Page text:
The term "Jim Crow" originated as the name of a minstrel show character performed by Thomas Dartmouth "Daddy" Rice, a 19th century American stage actor. Rice performed in blackface on stages across the United States, performing as a character called "Jim Crow," a highly racist portrayal of a black man.
In the early 19th century, minstrel shows were common across the United States. Rice, a struggling actor of the time, got the idea for his character Jim Crow from a black man of the same name who he saw singing a song which included the lyrics, "Come listen, all you galls and boys, I'm going to sing a little song, My name is Jim Crow." Rice then created his character, a racist depiction of a singing, dancing black man, based on a real-life man named Jim Crow. In performing this character, Rice was one of the first actors in America to perform in "blackface" makeup, in which a white actor would darken his face with burnt cork in order to imitate black skin.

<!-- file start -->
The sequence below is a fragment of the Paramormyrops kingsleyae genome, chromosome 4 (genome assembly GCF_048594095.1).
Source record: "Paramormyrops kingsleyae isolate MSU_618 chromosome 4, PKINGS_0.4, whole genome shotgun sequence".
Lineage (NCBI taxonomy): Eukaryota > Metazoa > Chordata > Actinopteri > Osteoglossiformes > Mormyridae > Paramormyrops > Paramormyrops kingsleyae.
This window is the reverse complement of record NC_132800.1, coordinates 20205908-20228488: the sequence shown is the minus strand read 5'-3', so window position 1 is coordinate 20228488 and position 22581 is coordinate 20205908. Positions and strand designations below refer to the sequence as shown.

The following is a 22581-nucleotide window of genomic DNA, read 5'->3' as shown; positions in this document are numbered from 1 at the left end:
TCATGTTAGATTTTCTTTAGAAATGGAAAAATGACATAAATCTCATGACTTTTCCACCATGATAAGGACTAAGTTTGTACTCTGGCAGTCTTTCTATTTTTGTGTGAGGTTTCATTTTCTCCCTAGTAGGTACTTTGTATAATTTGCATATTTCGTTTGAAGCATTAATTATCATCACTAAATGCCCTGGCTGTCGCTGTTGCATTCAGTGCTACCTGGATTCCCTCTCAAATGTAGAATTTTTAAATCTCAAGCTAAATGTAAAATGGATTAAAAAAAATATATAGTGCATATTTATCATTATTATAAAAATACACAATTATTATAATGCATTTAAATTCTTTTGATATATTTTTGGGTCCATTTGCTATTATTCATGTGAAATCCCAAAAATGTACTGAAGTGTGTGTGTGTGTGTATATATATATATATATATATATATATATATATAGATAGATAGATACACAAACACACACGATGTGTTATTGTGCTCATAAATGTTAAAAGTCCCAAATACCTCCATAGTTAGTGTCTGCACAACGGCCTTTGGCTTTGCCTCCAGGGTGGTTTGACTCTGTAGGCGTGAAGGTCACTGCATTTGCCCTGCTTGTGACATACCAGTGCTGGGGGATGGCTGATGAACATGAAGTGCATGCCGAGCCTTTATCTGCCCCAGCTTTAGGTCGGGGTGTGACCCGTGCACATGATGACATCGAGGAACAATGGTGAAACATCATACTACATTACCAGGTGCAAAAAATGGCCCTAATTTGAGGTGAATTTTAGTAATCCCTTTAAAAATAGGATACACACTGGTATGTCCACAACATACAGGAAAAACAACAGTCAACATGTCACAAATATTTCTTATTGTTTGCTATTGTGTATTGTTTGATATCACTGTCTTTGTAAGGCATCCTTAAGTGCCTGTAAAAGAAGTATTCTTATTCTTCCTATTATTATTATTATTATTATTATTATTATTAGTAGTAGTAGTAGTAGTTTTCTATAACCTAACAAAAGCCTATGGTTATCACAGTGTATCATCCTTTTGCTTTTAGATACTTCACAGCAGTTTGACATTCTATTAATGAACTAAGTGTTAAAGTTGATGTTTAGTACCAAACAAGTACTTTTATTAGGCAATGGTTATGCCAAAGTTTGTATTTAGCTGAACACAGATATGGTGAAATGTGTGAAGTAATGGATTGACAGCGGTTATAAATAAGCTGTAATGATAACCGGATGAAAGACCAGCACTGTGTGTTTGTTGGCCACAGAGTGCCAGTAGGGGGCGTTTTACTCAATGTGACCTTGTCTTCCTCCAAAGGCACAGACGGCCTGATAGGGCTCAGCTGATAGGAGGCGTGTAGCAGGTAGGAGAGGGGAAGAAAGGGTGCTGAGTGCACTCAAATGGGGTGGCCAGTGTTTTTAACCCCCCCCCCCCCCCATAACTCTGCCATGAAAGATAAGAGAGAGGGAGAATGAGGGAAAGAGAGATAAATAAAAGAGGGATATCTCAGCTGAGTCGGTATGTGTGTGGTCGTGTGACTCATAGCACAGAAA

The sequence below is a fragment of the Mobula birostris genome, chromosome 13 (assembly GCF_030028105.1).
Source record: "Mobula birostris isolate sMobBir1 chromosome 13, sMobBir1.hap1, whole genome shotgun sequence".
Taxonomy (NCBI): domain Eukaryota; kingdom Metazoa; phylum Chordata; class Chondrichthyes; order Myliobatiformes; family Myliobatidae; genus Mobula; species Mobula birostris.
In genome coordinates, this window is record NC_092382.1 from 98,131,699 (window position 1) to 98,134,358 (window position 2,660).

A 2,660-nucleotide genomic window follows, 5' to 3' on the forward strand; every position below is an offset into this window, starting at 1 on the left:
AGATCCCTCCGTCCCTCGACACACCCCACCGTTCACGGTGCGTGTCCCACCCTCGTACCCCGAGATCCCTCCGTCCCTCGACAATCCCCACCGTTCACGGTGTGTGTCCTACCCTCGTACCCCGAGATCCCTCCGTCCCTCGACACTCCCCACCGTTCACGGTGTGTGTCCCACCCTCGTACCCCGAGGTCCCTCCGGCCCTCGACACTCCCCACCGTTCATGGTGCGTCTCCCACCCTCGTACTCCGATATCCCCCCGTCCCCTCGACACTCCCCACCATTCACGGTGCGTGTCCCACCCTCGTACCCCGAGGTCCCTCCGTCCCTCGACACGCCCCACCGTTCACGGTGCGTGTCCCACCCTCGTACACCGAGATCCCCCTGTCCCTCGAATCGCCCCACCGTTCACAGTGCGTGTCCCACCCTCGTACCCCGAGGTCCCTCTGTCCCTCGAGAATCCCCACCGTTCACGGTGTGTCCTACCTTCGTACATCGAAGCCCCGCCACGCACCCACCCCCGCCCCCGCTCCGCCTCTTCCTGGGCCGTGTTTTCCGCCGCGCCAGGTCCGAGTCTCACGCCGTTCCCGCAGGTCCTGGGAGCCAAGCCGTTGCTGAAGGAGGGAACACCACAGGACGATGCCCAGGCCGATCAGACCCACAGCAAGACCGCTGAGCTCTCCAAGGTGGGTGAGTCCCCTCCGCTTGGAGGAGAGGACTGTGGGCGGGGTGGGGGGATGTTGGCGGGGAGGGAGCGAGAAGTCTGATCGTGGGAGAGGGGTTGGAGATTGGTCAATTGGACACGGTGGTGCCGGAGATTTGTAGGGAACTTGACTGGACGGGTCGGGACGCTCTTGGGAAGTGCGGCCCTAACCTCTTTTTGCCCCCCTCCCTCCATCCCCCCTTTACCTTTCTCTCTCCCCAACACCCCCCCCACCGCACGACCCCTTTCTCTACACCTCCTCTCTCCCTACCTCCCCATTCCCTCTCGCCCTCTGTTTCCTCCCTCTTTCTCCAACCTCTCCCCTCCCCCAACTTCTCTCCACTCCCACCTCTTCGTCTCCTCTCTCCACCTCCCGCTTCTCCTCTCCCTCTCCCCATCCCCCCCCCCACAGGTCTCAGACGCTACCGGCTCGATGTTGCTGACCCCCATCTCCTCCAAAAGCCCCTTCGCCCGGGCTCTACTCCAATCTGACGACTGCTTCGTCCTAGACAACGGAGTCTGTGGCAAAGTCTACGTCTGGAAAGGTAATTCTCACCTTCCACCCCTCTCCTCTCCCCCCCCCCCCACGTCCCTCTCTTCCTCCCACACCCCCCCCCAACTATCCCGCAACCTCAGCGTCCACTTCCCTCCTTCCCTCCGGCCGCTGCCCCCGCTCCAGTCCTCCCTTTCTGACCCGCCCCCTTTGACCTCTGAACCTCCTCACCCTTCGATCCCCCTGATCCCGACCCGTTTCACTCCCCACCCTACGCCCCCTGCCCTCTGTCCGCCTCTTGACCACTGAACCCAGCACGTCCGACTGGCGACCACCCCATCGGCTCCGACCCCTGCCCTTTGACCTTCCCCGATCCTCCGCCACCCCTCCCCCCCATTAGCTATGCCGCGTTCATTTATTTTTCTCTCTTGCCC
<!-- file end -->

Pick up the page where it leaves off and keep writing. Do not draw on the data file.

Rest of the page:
By 1832, Rice began appearing on stages across the U.S. for highly receptive audiences. His song and dance routine as a foolish, dancing and singing black man was so popular that he even performed in London and Dublin. As a result of the popularity of his character, the term "Jim Crow" began to be used as a racial slur to describe black people, eventually coming to describe the laws and regulations across the southern United States which enforced legal segregation of blacks and whites in society.